• Low-voltage wire: For specific applications indoors, you can find various low-voltage wires, like thermostat wire and speaker wire. They have relatively small sizes and are usually insulated, but specifications can vary widely depending on the type of wire.

Indoor wire is often more cost-effective because of the reduced need for advanced protective materials. If your project calls for this level of protection, such as damp areas or those with extreme temperatures, remember that outdoor cables can be appropriate for indoor use. You’ll need to check your application carefully and compare it to NEC requirements to ensure it meets the correct standards.

Is There a Difference Between Indoor and Outdoor Electrical Outlets?

The short answer? Absolutely. One significant difference between the two is that outdoor outlets must include ground-fault circuit interrupters.

GFCI outlets are a crucial safety feature that significantly reduces the risk of shocks and electrocution. When a ground fault occurs, electricity gets sent into an unintended path outside the wires it was supposed to follow — including through a person, if that’s the fastest path to the ground. A GFCI continuously monitors the electrical current moving through it and cuts off the flow of electricity if it detects a fault. It might still result in a shock, but prevents prolonged electrical contact.

GFCIs are a requirement in specific indoor spaces, such as bathrooms and kitchen countertops, where water is nearby, but they’re always necessary in outdoor outlets of 15 amps, 20 amps or 120 volts. Outdoor outlets also differ in a couple of other ways, including the following.

  • Number of holes: The GFCI also means outdoor outlets will have a three-hole design that can accommodate a grounding prong. While most indoor outlets have this, some older ones do not and only accommodate two-pronged plugs.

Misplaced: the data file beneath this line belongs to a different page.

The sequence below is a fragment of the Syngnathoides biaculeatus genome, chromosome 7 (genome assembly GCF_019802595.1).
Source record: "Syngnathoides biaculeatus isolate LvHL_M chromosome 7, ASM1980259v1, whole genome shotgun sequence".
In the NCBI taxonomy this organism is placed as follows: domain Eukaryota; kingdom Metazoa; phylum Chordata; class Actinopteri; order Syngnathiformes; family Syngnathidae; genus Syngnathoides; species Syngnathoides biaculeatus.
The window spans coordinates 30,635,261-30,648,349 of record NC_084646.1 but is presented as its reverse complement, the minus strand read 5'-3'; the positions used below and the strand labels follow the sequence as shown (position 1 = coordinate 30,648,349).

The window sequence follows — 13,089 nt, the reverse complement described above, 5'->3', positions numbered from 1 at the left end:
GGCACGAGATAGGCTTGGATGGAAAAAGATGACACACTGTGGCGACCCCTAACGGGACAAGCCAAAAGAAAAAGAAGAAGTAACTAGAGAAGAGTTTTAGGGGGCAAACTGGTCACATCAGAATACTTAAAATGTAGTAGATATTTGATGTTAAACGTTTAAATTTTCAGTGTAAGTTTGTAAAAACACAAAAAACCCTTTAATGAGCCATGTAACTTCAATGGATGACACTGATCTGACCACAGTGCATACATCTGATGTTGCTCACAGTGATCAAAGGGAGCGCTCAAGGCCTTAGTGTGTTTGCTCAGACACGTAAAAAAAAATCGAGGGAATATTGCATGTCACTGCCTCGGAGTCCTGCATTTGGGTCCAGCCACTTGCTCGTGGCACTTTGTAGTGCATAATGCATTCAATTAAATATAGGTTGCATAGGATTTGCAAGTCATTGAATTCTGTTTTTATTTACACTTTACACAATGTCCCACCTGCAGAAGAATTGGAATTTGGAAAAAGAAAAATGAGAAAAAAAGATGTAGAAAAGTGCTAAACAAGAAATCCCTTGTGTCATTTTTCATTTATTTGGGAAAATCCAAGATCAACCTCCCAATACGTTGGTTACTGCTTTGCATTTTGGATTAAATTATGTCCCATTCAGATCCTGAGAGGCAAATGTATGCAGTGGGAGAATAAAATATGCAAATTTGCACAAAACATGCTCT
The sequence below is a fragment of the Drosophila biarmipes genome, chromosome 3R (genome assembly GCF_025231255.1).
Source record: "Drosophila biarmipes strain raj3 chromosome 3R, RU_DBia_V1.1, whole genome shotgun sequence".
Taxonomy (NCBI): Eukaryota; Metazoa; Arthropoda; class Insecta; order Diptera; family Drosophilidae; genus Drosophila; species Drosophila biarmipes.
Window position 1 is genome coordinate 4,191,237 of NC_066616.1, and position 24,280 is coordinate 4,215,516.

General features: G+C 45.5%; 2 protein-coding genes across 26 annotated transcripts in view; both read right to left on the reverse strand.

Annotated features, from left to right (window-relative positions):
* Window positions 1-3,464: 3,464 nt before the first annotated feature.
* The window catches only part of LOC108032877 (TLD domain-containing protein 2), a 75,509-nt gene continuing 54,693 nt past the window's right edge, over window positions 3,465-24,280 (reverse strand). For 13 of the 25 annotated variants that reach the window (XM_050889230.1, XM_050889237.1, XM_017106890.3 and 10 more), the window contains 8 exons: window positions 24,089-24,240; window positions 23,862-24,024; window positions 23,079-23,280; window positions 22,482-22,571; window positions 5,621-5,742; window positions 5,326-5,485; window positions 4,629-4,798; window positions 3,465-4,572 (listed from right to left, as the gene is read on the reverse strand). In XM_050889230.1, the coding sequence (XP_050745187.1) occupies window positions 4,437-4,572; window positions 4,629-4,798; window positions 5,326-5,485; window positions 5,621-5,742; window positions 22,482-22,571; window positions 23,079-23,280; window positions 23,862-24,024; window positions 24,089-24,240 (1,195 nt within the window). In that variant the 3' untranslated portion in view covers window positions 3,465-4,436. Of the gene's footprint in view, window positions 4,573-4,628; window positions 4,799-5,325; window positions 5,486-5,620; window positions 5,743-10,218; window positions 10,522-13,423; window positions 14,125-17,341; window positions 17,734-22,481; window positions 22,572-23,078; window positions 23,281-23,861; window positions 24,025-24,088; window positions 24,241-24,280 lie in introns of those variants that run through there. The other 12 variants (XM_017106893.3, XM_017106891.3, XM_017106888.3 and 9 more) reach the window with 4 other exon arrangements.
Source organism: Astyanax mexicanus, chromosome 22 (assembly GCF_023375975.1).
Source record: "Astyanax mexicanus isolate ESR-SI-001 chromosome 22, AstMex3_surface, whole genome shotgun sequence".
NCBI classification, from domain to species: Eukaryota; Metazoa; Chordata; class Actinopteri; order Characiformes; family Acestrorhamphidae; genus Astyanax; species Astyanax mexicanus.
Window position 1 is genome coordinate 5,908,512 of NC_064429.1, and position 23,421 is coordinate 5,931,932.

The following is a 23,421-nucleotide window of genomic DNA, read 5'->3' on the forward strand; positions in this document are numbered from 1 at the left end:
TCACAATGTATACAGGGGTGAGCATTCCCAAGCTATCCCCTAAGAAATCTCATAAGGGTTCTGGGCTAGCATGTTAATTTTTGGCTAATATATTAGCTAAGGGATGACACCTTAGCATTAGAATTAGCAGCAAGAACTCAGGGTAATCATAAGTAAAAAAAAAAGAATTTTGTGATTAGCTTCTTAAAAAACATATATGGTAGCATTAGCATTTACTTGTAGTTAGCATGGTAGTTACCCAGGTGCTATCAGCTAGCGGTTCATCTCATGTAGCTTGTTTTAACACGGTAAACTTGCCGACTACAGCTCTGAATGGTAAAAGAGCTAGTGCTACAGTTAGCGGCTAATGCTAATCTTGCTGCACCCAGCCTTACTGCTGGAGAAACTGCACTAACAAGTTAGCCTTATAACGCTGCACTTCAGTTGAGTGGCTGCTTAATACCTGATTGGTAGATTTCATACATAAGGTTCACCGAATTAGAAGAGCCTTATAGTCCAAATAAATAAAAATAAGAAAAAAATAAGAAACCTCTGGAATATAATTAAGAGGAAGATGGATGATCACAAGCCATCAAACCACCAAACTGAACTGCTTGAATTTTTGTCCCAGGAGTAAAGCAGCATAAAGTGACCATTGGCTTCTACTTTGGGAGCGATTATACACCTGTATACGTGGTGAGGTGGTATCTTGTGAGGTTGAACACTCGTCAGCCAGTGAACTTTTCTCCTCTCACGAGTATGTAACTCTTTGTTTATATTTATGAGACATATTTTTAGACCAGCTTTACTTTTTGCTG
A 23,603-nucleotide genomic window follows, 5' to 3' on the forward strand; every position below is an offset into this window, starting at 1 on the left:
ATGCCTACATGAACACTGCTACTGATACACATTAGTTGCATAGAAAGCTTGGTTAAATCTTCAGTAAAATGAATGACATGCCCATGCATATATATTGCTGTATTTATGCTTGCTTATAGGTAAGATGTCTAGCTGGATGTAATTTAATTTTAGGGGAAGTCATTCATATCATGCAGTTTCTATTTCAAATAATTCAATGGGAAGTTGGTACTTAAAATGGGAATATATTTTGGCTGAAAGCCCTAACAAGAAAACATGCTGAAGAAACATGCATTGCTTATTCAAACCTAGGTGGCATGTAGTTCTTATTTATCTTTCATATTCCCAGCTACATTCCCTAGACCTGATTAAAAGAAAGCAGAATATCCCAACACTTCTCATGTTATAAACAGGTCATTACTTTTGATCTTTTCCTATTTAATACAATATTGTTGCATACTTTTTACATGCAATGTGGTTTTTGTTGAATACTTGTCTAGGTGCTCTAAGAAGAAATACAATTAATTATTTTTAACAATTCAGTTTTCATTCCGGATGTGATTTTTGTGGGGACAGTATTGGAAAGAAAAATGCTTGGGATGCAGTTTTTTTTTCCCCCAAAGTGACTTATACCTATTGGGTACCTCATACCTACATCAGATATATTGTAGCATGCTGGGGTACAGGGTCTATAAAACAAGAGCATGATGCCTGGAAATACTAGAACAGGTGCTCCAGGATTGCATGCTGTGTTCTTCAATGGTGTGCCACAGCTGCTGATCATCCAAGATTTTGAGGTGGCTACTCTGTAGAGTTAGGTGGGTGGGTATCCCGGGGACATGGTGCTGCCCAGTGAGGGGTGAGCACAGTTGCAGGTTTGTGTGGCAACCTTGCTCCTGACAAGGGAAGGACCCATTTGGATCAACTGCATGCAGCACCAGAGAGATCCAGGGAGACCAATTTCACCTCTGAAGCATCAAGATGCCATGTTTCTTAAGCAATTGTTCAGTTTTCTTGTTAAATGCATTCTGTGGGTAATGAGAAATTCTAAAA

• Water resistance: Outdoor electrical outlets also have watertight covers to protect the outlet even while the cord is plugged in. That means you can leave your deck lighting plugged in all summer long without worrying about rain or overnight condensation. Of course, indoor outlets have no such protection, but they also don’t typically need it.

Remember that it’s not enough to have an outdoor-rated outlet — you’ll also need to ensure the plug or extension cord you’re using is safe for outdoor use.

Buying Outdoor and Indoor Electrical Wires

Whether your work calls for outdoor or indoor electrical wires, the experts at Wesbell Electronics can help. We know it’s not always simple to find the most cost-effective wire or cable for the job, especially when weather and application ratings are involved. We aim to make it easy with a massive selection of electrical wires rated for indoor and outdoor use, and a team of experts ready to assist. We’re happy to walk through your project and help you find the best pick for the job.

From Romex and UF-B to USE-2 and thermostat wire, our versatile inventory comes at affordable prices, with free shipping when you spend $500 or more. In addition to wire and cable sales, we also offer an array of cable and wire processing services, such as stripping, twisting and wire harness assembly, so you can spend less time getting cables ready and more time on the job at hand.

To learn more about indoor and outdoor electrical wires or get help finding the right one for your work, reach out to one of our skilled representatives today!